Answering each question as honestly as I could, the kids continued to quietly talk and to hold Ronan’s hand and to reassure each other that things were going to be okay. Then, as quickly as they’d come on, there was a calm. The seizures had subsided. We could breathe easy. For now. For now, the siblings’ fear of uncontrollable seizures, of having to use emergency meds, of emergency rooms, and worse, of their brother dying, was over. I thanked the kids for their help and said it was time for bed.
This time, they did not protest.
One by one, the siblings departed. First my youngest. Then, Ronan’s little brother. Then, Izzy. And finally, Fiona. Grateful that Mommy did not have to use the emergency meds or need to take their brother to the E.R., the kids went back to their rooms and got into their beds. Ronan, already under his covers, was quieting down and getting ready to fall asleep. Before he did, though, one of the siblings came back. Izzy needed to see Ronan one more time.
Without saying a word, Izzy looked at me and then walked toward her brother. Giving Ronan one more kiss, she said, “I hope you feel better. Good night, Ronan. I love you.” With that, it was time for lights out.
That night, Ronan got almost a full night of sleep. With only one wake up in the middle of the night, he got up for the day around 8:30 am. Ronan was a bit slower than usual, but he woke up happy. The kids were happy, too. They greeted their brother as he walked into the kitchen on Friday morning.
Good morning, Ronan.
Are you feeling better?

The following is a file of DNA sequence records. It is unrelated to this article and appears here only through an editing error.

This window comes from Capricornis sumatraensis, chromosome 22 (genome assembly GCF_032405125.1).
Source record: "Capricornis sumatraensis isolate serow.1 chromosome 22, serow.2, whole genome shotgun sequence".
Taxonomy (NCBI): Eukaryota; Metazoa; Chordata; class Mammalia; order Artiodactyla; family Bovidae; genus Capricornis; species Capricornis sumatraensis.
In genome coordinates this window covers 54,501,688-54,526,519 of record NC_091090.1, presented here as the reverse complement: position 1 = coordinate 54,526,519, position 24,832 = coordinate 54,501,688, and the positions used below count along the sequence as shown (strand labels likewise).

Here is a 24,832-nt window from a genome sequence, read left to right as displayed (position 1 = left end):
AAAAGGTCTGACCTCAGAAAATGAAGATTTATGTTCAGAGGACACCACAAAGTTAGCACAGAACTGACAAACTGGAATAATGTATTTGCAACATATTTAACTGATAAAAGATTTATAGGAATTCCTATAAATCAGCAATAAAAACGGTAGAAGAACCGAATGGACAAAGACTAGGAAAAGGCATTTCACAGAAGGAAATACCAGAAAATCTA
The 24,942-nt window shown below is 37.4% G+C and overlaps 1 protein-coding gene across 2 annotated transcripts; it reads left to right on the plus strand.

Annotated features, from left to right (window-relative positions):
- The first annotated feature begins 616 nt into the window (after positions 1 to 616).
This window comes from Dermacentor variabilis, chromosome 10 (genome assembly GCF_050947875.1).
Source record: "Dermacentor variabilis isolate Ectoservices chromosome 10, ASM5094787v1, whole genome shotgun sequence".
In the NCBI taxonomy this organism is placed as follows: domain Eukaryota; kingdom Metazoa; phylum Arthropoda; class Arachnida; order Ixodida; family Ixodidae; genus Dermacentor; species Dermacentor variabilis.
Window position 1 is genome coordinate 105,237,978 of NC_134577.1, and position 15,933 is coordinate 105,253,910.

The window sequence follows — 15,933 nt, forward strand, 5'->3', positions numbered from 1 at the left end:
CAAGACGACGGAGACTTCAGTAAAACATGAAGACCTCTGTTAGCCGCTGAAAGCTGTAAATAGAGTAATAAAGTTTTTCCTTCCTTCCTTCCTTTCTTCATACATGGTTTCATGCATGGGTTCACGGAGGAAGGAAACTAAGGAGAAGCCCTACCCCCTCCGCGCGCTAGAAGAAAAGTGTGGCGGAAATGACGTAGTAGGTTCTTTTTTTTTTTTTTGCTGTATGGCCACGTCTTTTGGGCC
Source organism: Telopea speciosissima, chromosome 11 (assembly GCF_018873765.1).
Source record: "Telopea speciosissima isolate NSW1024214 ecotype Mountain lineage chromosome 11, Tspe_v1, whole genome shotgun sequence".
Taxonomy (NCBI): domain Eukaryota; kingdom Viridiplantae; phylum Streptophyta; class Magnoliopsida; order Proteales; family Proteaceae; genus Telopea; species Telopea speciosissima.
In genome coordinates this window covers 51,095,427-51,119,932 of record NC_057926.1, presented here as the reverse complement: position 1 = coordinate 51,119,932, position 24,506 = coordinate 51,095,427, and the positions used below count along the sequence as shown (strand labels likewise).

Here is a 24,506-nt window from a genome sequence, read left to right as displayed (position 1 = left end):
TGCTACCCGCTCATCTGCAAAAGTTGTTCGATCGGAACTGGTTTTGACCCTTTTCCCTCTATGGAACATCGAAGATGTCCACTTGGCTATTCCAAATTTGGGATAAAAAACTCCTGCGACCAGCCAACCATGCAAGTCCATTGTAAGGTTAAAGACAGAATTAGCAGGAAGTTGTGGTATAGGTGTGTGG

Once they’d said hello to Ronan, they turned to me. Speaking quietly so that Ronan could not hear their questions, they asked:
Mom, are you sure he’s okay?
No emergency meds, right?
No trip to the E.R. last night, right?
Will he have any seizures today?
I hugged the kids and answered their questions:
No emergency meds.
No trip to the E.R. last night.
I really, really hope not.
Ronan was seizure free on Friday. The kids were excited and made sure to say thankful prayers for that when we gathered for bedtime prayers later that evening. As each one of Ronan’s siblings said their intentions, Ronan was at the top of the list…so that Ronan can communicate and talk with us…so that whatever needs to be healed in Ronan’s body is healed…so that he doesn’t hafta have seizures anymore…for Ronan to be able to talk and play with us.
The siblings pray daily for their brother. They pray unceasingly for his well-being. They pray for hope, for healing, and so that Ronan can experience everything they get to. They pray without fail and even when it’s been a tough day. They pray knowing that tomorrow could be an even tougher day, too. Somehow, they believe that things can get better and will only get better. I’m holding onto that because some days, like on Thursday when seizures plauged my little boy, it was anything but.
Cathy Jameson is a Contributing Editor for Age of Autism.
I don’t usually share specific treatments that we are using, but I will share that Ronan has used Hemp oil, is doing a sensory-based therapy program, and that he is on an anti-epileptic medication. If you have a link, a journal article, or an idea to suggest, or if you want to share a protocol that worked for you to reduce and/or eliminate seizures, please leave that information in a comment below. I promise to read every single one of them. xo, Cat